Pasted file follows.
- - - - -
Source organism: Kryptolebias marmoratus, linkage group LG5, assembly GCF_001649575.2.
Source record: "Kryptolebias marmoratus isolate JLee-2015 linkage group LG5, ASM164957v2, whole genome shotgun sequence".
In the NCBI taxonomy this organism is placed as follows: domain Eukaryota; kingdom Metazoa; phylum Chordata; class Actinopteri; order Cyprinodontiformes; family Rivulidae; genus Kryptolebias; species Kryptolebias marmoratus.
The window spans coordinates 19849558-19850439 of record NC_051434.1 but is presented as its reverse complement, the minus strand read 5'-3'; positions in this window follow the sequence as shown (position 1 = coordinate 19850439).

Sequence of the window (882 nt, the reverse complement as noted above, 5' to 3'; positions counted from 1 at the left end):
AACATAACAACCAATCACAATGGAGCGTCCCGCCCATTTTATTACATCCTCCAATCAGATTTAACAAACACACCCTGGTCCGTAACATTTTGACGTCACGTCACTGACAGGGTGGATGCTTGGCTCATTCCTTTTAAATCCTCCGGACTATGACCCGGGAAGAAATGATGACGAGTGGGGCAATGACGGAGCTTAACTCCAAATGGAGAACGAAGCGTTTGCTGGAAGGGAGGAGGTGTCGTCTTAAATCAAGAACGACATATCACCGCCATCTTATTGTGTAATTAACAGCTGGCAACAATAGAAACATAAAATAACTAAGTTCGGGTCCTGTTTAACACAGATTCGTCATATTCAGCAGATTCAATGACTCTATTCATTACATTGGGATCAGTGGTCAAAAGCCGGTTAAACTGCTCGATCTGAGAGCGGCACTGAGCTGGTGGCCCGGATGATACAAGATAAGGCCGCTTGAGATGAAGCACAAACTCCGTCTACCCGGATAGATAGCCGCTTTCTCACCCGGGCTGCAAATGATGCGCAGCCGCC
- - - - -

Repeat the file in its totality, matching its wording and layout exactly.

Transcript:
Source organism: Kryptolebias marmoratus, linkage group LG5, assembly GCF_001649575.2.
Source record: "Kryptolebias marmoratus isolate JLee-2015 linkage group LG5, ASM164957v2, whole genome shotgun sequence".
In the NCBI taxonomy this organism is placed as follows: domain Eukaryota; kingdom Metazoa; phylum Chordata; class Actinopteri; order Cyprinodontiformes; family Rivulidae; genus Kryptolebias; species Kryptolebias marmoratus.
The window spans coordinates 19849558-19850439 of record NC_051434.1 but is presented as its reverse complement, the minus strand read 5'-3'; positions in this window follow the sequence as shown (position 1 = coordinate 19850439).

Sequence of the window (882 nt, the reverse complement as noted above, 5' to 3'; positions counted from 1 at the left end):
AACATAACAACCAATCACAATGGAGCGTCCCGCCCATTTTATTACATCCTCCAATCAGATTTAACAAACACACCCTGGTCCGTAACATTTTGACGTCACGTCACTGACAGGGTGGATGCTTGGCTCATTCCTTTTAAATCCTCCGGACTATGACCCGGGAAGAAATGATGACGAGTGGGGCAATGACGGAGCTTAACTCCAAATGGAGAACGAAGCGTTTGCTGGAAGGGAGGAGGTGTCGTCTTAAATCAAGAACGACATATCACCGCCATCTTATTGTGTAATTAACAGCTGGCAACAATAGAAACATAAAATAACTAAGTTCGGGTCCTGTTTAACACAGATTCGTCATATTCAGCAGATTCAATGACTCTATTCATTACATTGGGATCAGTGGTCAAAAGCCGGTTAAACTGCTCGATCTGAGAGCGGCACTGAGCTGGTGGCCCGGATGATACAAGATAAGGCCGCTTGAGATGAAGCACAAACTCCGTCTACCCGGATAGATAGCCGCTTTCTCACCCGGGCTGCAAATGATGCGCAGCCGCC